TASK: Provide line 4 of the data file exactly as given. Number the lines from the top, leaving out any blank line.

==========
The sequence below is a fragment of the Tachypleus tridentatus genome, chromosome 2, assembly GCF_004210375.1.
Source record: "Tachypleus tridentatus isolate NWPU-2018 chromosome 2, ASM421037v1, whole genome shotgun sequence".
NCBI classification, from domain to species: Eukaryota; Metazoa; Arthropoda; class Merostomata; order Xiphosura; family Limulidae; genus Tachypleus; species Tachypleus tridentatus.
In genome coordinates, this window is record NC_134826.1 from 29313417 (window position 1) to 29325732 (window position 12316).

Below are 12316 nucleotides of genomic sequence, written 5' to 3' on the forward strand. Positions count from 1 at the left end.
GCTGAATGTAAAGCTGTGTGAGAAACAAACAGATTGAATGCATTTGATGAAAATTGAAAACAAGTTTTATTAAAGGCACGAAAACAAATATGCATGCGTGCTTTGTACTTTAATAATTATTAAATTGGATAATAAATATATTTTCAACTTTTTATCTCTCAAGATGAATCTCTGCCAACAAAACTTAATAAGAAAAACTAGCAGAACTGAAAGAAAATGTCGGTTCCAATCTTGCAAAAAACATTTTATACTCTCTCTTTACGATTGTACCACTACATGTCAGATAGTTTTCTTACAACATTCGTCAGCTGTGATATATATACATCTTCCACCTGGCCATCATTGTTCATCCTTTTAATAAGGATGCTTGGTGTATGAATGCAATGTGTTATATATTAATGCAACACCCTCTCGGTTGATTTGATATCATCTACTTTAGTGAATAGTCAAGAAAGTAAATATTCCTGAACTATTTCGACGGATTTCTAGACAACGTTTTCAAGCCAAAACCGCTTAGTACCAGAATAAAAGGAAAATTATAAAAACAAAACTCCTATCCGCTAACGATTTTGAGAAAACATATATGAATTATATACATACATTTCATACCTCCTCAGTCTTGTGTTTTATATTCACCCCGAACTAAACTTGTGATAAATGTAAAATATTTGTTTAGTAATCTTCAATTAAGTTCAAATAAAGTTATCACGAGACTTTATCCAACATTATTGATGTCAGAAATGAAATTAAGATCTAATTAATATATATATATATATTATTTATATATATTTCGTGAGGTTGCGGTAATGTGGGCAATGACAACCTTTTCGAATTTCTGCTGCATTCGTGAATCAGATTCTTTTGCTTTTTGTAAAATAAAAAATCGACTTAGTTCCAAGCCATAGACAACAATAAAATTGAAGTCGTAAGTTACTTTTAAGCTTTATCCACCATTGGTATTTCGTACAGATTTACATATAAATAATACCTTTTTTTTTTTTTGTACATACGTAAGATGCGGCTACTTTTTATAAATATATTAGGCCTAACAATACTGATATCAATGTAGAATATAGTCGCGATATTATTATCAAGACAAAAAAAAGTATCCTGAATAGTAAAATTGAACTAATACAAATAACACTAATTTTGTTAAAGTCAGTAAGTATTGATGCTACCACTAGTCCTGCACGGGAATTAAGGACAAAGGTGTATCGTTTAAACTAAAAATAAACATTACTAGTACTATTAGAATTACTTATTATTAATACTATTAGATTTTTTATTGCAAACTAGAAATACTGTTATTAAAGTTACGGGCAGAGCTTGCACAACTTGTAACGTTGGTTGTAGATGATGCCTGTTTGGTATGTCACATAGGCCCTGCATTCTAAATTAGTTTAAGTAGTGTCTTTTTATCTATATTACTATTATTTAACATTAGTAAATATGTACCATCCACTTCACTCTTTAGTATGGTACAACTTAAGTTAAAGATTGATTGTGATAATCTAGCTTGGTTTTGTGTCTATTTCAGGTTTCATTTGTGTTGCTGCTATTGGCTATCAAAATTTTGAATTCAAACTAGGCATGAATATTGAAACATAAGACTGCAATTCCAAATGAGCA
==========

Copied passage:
In genome coordinates, this window is record NC_134826.1 from 29313417 (window position 1) to 29325732 (window position 12316).